You're starting a new business. Should you take the time to write up a business plan?

Absolutely! says David F. McShea, partner at law firm Perkins Coie. Absolutely not! says Will Hsu, co-founder of the LA-based start-up accelerator MuckerLab, and an entrepreneur in his own right.

Here's their reasoning--you decide which makes most sense for your business:

What's wrong with not having a business plan?

McShea: Many business ideas sound great--until you really stop and think about them. Writing a business plan may actually convince you to dispense with or change your original business concept and create a better, stronger business concept instead. It is much cheaper to do this on paper than with a payroll.

Will your business go according to the plan? Doubtful. But knowing that you will need to reevaluate your business plan when circumstances change is no reason to forgo creating one, any more than knowing that you'll need to bushwhack a washed out trail is reason to throw away your map and compass.

What's wrong with having a business plan?

Hsu: The biggest risk in starting a company is the so-called "product market fit risk"--it is the risk that the target customer will not purchase or use your product at the price you have decided charge. An entrepreneur's time and energy should be put into solving that problem by talking to as many customers as possible and continuing to iterate the end product and the pricing. Time spent on writing a 40-page business plan would be better spent talking, selling, and understanding customers and their needs.

What's the biggest advantage of having a business plan?

McShea: The knowledge you gain from the hard-headed research, analysis and thinking you must do. This will enable you to make wiser business decisions and execute more smoothly and efficiently. It can be the margin between business success and failure.

Another advantage is that preparation of a business plan will enable you to portray your vision for the business more credibly and persuasively to potential investors, business partners, customers and employees. Many prospective investors will ignore you if you don't have a written plan to share.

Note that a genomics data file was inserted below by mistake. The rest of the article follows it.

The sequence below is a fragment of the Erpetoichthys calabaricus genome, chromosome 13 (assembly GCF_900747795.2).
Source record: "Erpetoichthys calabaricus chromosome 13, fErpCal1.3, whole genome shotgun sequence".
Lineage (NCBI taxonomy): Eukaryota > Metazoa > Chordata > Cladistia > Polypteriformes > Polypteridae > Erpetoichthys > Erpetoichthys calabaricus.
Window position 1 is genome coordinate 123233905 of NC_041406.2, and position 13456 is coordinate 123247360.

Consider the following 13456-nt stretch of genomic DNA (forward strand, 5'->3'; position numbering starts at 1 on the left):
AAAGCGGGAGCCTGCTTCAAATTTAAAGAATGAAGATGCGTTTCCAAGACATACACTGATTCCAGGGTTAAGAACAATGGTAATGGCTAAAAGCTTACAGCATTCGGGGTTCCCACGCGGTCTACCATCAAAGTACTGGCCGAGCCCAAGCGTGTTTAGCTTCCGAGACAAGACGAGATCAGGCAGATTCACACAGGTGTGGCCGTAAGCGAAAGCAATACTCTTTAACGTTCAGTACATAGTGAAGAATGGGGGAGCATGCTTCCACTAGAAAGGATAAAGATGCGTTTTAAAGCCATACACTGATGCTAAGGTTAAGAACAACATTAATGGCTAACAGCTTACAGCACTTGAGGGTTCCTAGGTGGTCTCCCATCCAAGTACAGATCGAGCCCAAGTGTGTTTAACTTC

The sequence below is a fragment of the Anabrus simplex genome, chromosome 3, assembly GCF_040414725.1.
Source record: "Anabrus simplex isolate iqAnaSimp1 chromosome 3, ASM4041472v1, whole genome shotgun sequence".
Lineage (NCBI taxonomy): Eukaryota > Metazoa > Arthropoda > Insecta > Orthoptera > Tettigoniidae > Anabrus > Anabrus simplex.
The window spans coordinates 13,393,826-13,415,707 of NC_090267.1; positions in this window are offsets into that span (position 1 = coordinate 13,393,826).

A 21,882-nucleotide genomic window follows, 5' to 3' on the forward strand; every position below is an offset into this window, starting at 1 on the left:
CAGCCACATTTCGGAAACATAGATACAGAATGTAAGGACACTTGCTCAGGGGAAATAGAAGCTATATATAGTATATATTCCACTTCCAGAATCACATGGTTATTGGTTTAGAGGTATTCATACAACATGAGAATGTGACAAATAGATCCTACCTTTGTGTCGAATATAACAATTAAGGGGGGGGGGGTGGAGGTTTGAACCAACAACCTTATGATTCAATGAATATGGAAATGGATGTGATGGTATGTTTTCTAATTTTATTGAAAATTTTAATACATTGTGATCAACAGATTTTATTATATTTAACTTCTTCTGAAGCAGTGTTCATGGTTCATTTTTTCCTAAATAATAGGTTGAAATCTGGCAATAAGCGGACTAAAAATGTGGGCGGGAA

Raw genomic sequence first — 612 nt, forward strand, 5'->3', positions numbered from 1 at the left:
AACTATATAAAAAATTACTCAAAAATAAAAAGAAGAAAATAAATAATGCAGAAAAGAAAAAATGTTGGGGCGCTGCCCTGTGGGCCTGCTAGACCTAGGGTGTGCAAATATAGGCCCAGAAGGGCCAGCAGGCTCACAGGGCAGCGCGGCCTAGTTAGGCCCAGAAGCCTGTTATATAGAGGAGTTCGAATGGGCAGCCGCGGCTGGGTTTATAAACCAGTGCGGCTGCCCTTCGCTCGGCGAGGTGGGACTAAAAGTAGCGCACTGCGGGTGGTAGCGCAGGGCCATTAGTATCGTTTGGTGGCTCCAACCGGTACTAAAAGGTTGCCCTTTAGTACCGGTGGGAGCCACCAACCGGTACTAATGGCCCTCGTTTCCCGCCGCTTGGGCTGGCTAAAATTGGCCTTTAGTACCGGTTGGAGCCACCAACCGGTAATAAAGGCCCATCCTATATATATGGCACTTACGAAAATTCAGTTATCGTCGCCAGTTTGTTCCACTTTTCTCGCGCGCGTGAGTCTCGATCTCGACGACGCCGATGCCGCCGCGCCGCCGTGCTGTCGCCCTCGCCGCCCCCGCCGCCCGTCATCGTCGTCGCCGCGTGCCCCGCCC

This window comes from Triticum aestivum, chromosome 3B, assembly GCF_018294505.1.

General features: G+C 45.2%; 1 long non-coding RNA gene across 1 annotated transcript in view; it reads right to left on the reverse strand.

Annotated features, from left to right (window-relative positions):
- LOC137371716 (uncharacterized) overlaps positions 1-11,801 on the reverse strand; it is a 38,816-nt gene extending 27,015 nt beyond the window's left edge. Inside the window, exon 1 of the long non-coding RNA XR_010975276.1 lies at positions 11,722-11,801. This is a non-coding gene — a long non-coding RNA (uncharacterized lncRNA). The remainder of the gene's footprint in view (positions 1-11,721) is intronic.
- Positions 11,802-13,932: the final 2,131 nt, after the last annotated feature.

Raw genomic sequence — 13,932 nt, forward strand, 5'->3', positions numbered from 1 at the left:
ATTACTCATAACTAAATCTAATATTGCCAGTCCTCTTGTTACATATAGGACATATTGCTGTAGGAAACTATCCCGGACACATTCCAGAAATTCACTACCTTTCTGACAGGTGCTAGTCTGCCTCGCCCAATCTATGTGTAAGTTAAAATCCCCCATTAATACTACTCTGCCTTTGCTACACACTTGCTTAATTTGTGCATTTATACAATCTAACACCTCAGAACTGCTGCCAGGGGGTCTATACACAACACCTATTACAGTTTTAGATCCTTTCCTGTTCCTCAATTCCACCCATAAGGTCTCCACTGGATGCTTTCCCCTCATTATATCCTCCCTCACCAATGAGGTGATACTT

What's the biggest advantage of not having a business plan?

Hsu: Faster time to market. By cutting out the months needed to do research and write a business plan an entrepreneur can focus on building products and selling to customers. As a result, the entrepreneur can beat competitors to market and begin to get real data back around the needs of the customer. This will increase the probability of success for the new venture significantly.

The business plan-centric approach to company building forces an entrepreneur to focus on strategies and plans as the first step of the process. By not having a business plan entrepreneurs will be forced to focus on their customers first and foremost.

For courting investors, a short 10-15 page presentation that summarizes the business opportunity is good enough. In fact, at the early stages, most investors do not ask for a business plan--they care much more about any data you can give them that helps them understand how much product-market risk has been mitigated.

What's your advice?

McShea: Write your business plan clearly and simply. Use concrete words, and minimize jargon. An average reader should be able to clearly grasp what your product or service is, how it creates value, who will use it, and what is the market opportunity. Beware of inflated hype--it's a turn-off for most savvy investors.

A business plan isn't static. Your strategies will evolve as circumstances change and you learn what does and does not work. But with a plan, you'll know more clearly what path you've taken and what path you're on, even as you correct course to achieve your ultimate goals.

Hsu: Don't create a business plan. Purchase a couple large whiteboards and write down all the things that typically are included in a business plan: target customer, pricing, product, value proposition, promotional channels, positioning, competition, etc. The most important part is to rank what the entrepreneur believes will be some of the major reasons the business will fail (e.g. "my price is too high"). This combined exercise should take less than a couple days, and it's completely fine to be wrong--whiteboards can be erased.

Secondly, start building and selling the product to its presumed customers. Use this customer development opportunity to get as much data on the highest risk factors (is my pricing too high?) and go back to the whiteboard and adjust your strategies and plans. As you continue to build and sell your products, check off the risks that you have proved or disproved which will help you change your strategies and even the product itself for better acceptance in the marketplace. The whiteboard may well become a living road map to success.